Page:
China sending children of exiled Uighurs to orphanages: Report

WION Web Team
New Delhi, Delhi, India Published: Mar 19, 2021, 05:22 PM(IST)

FILE Photograph:( AFP )

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The interviewed Uighurs are the ones who fled the country before the crackdown on the Muslim minority group intensified in 2017

A new report by human rights group Amnesty International said that China has forcibly sent Uighur exiles' children into orphanages. 

The rights group has asked China to release all Uighur children being held in state orphanages without the consent of their families. 

For the report, Amnesty talked with Uighurs who left their children with relatives when they were forced to leave China. 

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The interviewed Uighurs are the ones who fled the country before the crackdown on the Muslim minority group intensified in 2017.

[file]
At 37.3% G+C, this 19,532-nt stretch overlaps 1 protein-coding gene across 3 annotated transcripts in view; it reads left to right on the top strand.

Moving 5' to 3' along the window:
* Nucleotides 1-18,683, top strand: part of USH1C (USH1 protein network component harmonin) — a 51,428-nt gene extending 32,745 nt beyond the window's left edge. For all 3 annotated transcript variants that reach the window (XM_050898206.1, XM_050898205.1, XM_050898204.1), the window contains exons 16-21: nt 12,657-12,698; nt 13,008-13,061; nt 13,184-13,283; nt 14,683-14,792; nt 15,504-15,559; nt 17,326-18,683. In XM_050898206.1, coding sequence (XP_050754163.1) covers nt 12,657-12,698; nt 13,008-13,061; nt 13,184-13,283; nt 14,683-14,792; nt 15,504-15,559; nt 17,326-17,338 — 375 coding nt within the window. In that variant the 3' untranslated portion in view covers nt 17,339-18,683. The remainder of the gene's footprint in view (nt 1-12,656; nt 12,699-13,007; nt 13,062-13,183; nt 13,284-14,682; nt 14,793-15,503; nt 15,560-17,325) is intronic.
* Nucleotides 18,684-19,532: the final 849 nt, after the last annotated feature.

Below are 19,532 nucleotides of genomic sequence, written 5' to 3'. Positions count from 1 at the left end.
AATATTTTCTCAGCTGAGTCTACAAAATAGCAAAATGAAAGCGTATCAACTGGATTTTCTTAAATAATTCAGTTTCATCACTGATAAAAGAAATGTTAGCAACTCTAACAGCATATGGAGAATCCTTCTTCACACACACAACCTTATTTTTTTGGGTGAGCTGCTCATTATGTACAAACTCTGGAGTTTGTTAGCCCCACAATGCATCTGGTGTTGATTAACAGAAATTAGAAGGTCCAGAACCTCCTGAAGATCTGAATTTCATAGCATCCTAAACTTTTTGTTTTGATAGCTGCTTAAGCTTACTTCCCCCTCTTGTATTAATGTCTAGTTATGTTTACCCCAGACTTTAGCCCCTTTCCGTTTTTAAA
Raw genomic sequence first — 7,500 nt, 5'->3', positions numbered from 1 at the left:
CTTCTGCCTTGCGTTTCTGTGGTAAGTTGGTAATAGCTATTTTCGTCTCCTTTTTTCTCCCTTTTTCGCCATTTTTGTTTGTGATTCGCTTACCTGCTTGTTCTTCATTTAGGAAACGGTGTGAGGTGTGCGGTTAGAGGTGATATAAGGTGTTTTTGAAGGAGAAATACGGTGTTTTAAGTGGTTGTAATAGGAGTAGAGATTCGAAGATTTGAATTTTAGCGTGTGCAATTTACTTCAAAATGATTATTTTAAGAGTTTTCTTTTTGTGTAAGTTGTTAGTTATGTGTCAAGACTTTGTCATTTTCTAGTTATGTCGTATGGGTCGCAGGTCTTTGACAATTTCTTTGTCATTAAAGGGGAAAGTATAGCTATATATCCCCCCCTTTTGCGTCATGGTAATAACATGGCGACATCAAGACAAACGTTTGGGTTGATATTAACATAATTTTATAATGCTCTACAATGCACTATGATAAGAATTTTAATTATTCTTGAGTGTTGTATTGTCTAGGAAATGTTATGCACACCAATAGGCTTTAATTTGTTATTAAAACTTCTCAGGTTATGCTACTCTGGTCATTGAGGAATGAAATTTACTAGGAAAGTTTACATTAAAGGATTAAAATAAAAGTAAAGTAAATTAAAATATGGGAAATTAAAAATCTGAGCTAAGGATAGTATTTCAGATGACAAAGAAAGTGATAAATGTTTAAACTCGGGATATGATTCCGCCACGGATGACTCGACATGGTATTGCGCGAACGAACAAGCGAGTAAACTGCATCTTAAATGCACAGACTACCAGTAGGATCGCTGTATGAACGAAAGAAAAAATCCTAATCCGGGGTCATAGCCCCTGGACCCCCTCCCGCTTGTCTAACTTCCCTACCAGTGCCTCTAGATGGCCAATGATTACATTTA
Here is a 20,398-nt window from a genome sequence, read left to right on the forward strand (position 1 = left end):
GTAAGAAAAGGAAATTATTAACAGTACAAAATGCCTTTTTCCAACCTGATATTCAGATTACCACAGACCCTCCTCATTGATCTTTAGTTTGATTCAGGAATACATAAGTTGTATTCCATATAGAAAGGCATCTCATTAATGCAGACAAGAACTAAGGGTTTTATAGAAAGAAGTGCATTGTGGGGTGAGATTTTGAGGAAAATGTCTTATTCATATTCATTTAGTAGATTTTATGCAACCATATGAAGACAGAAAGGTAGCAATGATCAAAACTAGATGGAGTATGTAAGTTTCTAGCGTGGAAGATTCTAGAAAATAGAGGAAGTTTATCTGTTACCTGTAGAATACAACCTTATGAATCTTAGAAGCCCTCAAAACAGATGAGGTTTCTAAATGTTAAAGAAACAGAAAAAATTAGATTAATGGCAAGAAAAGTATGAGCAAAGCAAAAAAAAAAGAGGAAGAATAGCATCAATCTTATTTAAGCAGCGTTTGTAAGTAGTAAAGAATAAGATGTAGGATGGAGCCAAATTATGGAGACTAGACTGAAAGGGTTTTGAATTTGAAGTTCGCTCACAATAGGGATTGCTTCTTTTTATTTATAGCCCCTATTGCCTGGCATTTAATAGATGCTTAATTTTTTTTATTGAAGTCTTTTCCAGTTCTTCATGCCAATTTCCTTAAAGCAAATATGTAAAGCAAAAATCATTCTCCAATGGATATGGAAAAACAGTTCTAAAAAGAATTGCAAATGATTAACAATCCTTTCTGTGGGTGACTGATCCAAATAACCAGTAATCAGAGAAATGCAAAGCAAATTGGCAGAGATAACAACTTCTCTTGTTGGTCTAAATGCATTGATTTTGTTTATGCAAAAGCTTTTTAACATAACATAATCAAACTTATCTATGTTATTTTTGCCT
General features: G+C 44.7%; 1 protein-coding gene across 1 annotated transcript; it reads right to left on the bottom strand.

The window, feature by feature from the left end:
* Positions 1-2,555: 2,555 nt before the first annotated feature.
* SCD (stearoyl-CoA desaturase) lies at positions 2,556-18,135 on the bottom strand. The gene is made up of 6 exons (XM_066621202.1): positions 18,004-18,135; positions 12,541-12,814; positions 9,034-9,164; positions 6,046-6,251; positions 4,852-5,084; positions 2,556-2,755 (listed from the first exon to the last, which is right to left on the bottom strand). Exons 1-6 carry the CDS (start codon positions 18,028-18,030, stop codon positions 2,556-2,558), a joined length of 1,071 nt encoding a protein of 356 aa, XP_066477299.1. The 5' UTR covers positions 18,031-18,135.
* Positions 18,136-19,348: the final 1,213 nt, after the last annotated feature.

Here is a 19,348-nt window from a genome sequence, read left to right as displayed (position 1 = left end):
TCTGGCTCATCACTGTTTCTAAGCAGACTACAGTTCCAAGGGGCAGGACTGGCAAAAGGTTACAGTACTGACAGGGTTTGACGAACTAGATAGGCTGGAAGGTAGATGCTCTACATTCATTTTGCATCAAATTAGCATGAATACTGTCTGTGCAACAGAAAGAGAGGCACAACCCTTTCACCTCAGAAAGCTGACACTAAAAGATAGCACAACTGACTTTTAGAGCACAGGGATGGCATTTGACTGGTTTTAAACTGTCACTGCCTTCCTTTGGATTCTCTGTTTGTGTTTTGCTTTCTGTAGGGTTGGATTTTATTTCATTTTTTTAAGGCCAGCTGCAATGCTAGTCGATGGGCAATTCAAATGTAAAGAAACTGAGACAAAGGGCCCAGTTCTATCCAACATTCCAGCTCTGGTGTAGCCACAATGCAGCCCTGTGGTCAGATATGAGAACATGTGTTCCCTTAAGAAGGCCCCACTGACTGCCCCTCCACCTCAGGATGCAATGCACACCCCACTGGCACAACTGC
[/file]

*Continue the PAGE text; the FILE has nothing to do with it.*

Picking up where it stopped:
Mihriban Kader and Ablikim Memtinin fled to Italy in 2016 from Xinjiang after they faced harassment by the administration and forced to submit their passports, the report said. 

The left their four children with their grandparents, but the grandmother was taken to a detention centre, while the grandfather was interrogated by police. 

Also read | Largest group representing Uighur exiles urge Blinken to demand China close Xinjiang camps

"Our other relatives didn't dare to look after my children after what had happened to my parents," Mihriban was quoted in the report. 

"They were afraid that they would be sent to camps, too."

Italy allowed them to bring their children, but they were stopped on their way by Chinese police and sent to an orphanage, the report said. 

"Now my children are in the hands of the Chinese government and I am not sure I will be able to meet them again in my lifetime," Mihriban said.

The report mentions another couple who fled to Turkey in 2016 and have not heard about their children ever since. 

"China's ruthless mass detention campaign in Xinjiang has put separated families in an impossible situation: children are not allowed to leave, but their parents face persecution and arbitrary detention if they attempt to return home to care for them," Alkan Akad, Amnesty International's China researcher said.
 

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